Today, Geico launches a new ad campaign that reminds us just how familiar we have become with the brand's tagline, "Fifteen minutes could save you fifteen minutes or more on car insurance." And they are having a bit of fun with the few who haven't yet embedded it in their psyche.
In each of two ads, a person recites the line and another responds, "Everybody knows that" which causes the first person -- feeling slightly off-put -- to cite yet another insightful (and quite silly) fact.
- Bar Refaeli strips down to her lingerie again for a new Passionista ad campaign.
- This Digiday article explores the belief among young agency employees that it's the agency itself which causes them to job hop so much because staying doesn't allow them to move ahead. People...same shit, different decade. Nothing has changed in 30 years.
- Apple's new ad campaign isn't impressing the critics nor the public.
- The Sun has rounded up what they deem to be the sexiest TV ads of all time, all of which have been covered here on Adrants over the years (Except the 1992 Cindy Crawford Pepsi ad as that was before our time.)
- Social media erupted with joy yesterday in reaction to the Supreme Court's decision to strike down the Defense of Marriage Act and California's Proposition 8.
Hmm. Elevating an automobile to the level of mankind's varied and stellar achievements is a tall order. Granted, it's no small feat to create a great car but to equate it to space travel and other such lofty human endeavors is, well, a bit pompous. Now don't get us wrong. This Mullen-created campaign for the 2014 Acura MDX, "Made For Mankind," is great work. It's inspiring and thought-provoking.
A little bit Red Bull Stratos and a little bit Hill Holliday-created Infiniti from back in the day, the campaign -- if you can get through it without smirking -- is one that will endear you to the human race and give a a warm and fuzzy feeling about what we, as humans, can accomplish when we put out minds to task.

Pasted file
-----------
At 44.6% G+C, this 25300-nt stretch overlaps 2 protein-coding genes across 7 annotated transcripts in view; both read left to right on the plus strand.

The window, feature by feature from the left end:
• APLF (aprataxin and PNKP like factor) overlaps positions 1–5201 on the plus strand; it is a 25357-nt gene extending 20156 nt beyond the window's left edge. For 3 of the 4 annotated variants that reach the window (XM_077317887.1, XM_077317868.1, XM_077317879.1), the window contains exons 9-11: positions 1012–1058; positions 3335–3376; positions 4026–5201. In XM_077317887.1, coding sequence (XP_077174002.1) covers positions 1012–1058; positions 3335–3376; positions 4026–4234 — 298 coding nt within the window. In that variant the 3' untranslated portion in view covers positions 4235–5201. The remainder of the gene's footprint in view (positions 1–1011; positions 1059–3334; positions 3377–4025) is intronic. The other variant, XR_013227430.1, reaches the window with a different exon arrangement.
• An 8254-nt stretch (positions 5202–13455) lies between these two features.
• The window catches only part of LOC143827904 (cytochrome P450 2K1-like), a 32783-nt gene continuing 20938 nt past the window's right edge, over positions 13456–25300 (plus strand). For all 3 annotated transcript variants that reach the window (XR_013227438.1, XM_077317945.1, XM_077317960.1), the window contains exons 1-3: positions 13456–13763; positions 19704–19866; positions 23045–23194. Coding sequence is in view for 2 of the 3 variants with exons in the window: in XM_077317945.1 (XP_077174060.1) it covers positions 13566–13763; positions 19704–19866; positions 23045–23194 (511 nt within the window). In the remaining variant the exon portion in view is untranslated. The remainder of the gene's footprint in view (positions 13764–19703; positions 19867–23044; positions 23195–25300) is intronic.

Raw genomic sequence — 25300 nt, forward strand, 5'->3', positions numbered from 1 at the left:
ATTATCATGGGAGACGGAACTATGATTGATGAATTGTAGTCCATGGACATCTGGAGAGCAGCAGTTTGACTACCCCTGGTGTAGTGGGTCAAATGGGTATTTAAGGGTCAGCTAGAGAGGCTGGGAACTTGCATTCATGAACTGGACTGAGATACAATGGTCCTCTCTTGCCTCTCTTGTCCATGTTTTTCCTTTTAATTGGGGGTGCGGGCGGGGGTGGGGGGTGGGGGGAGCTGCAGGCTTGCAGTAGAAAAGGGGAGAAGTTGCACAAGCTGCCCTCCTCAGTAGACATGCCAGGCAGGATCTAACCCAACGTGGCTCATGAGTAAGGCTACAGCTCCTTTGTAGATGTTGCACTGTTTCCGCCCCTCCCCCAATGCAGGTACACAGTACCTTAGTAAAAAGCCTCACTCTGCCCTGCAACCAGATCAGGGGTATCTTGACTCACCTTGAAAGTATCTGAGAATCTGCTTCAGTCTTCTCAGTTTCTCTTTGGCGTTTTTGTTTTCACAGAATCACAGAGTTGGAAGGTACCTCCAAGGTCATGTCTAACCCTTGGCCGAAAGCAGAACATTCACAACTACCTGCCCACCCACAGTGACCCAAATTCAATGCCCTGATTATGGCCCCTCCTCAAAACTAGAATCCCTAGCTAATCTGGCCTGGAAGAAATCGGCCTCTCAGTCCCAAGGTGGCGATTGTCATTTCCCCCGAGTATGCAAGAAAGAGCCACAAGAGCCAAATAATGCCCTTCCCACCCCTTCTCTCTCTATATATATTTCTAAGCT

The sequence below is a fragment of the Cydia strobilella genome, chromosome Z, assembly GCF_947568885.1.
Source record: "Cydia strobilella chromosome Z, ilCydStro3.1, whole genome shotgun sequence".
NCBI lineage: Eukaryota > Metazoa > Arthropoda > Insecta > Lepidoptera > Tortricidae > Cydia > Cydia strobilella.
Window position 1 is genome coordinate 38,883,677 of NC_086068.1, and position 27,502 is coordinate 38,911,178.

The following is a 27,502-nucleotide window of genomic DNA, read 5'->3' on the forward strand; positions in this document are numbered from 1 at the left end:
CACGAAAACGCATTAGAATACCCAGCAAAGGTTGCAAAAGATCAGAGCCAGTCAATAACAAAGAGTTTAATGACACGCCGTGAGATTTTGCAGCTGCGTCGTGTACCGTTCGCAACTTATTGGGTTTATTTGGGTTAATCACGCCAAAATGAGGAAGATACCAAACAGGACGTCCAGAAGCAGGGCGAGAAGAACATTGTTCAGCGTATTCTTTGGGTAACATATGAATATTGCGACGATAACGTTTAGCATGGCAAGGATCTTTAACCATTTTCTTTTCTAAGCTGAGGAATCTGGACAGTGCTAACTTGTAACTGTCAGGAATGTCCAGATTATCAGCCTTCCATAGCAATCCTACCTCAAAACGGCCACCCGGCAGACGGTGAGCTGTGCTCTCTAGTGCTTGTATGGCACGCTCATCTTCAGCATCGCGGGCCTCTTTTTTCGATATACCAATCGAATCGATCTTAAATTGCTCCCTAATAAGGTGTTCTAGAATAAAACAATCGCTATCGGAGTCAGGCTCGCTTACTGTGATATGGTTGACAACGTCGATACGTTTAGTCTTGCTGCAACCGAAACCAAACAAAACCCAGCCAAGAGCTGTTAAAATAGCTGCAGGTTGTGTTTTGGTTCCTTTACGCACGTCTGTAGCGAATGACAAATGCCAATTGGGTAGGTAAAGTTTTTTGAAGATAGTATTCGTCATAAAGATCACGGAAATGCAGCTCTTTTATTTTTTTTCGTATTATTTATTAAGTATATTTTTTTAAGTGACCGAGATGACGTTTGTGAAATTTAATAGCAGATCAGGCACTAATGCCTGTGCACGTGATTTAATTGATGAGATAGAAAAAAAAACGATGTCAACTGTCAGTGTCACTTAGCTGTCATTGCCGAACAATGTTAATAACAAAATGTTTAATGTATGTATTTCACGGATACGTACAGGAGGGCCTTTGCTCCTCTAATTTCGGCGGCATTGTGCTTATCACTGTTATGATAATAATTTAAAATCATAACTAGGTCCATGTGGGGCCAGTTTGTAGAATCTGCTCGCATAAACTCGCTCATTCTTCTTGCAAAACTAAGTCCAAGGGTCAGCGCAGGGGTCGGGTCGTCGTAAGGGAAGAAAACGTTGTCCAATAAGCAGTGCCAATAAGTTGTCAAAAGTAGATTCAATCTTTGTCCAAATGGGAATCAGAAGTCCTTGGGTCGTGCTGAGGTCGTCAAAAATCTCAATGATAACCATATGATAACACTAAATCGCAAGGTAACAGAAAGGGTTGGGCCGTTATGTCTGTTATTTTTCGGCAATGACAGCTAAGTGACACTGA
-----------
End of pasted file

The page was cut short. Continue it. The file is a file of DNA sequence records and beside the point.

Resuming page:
The campaign broke Friday with, of course, a Vine teaser. Outdoor, print and online will round out the campaign.
Released over a month ago with literally no uptake on YouTube, this quirky video campaign for erectile dysfunction pill Dynafil from PharmaDynamics features an awkwardly smarmy Phil the Legend who's recently got his mojo back after popping a few pills.
Phil, one of those guys who should never be overly confident and should always gracefully shrink into the background, has become overly confident with the ladies after having taken Dynafil. In the videos. we are treated to Phil's cringe-worthy antics such as an attempt at witty reparte with a video store clerk and overly obsequious flirtation with a babe on the beach all while wearing shirts that are too tight and shorts that are too short.
Not exactly filled with the same panache of the original, Wieden + Kennedy is out with a new Southern Comfort "Whatever's Comfortable" commercial in which a man finds comfort in an unlikely place. The original ad has been credited with increasing sales 6% during the first year of the campaign. We're not sure what this second one will do for beauty parlor revenue.